The final recommendations for biodiversity and ecosystems of the Platform for Sustainable Finance are now published. From this contribution, the European Commission will prepare its Second Delegated Act on Taxonomy. However, the Confederation of European Forest Owners (CEPF) is disappointed with the final result and trusts that the Commission would consider a more practice-oriented approach.
The Confederation of European Forest Owners (CEPF) is the umbrella association of national forest owner organizations in Europe.
Representing some 16 million private forest owners and around 60 percent of the forest area in Europe, CEPF promotes the values of sustainable forest management (SFM), private property ownership, and the economic viability of the forest sector.
Maria Pohjala, Policy Advisor at CEPF and one of the members that contributed to the work of the Platform, underlined that “CEPF could not endorse the Technical Screening Criteria on the ‘forestry and logging’ activity for biodiversity and ecosystems due to the remaining three unresolved issues: the arbitrarily chosen forest management categories, the unimplementable thresholds for biodiversity measures, and last but not least the incomplete scientific basis.”
- Firstly, the criteria as they stand now present forest management categories that are in contradiction with the existing forest management practices due to unimplementable concepts, definitions, and criteria. In addition, there is insufficient consideration of relevant local circumstances which could hamper the success rate for actual biodiversity and ecosystem conservation actions.
- Secondly, the thresholds for biodiversity measures as they stand are not implementable at the management level and will lead to significant and unnecessary complexity for forest owners who would like to follow the criteria.
- Thirdly, the scientific literature used as a basis for the criteria is not comprehensive and non-consensual. A complete analysis of existing literature is missing, which has been addressed by the scientists who reviewed the criteria.
Furthermore, the criteria are setting thresholds that do not take into account provisions of national forest legislation, which will not support a successful implementation.
European private forest owners also have concerns about the fact that the baseline hypothesis of the criteria assumes that sustainable, multifunctional forest management in most cases does not deliver a substantial contribution to biodiversity.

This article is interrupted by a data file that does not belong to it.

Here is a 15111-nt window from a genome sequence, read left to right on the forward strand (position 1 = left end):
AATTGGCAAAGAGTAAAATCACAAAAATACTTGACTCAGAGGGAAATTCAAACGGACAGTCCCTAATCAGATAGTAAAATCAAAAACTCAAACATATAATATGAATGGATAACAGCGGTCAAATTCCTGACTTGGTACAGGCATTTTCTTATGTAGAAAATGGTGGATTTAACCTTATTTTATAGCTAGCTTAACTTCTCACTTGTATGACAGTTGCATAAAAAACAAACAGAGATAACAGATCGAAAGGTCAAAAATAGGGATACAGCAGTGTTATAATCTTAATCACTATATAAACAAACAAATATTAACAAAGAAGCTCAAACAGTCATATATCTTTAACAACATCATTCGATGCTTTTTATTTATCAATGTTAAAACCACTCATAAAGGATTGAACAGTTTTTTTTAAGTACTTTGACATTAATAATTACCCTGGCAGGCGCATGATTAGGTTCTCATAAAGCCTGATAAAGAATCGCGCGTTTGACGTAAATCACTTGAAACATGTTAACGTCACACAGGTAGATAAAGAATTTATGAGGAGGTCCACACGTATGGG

The voice of European forest owners has not been well heard during the process. Although public consultation provided valuable comments about the one-sided scientific evidence in the criteria preparation as well as the applicability of the criteria, these comments had only minor changes in the final approach, said Maria Pohjala.
As a result, the great majority of European forest owners would not be able to fulfill the criteria and access possible taxonomy-compliant financing.
This could hamper forest owners’ long-term engagement in managing their forests and keeping them in a good condition while making active and substantial contributions to biodiversity conservation.
Additionally, it would be in total opposition to the goal to decarbonize European society and the needed contribution that the forest-based value chain can deliver.
As CEPF could not support the adopted criteria on forestry and logging, a more practice-oriented and implementable approach had been developed.
The framing for this locally suited alternative approach for biodiversity enhancement is described in Annex 1 of the final recommendation of the Sustainable Finance Platform.
CEPF says that it hopes that in the next steps, this contribution will be of good use to the European Commission in its preparation of the Second Delegated Act.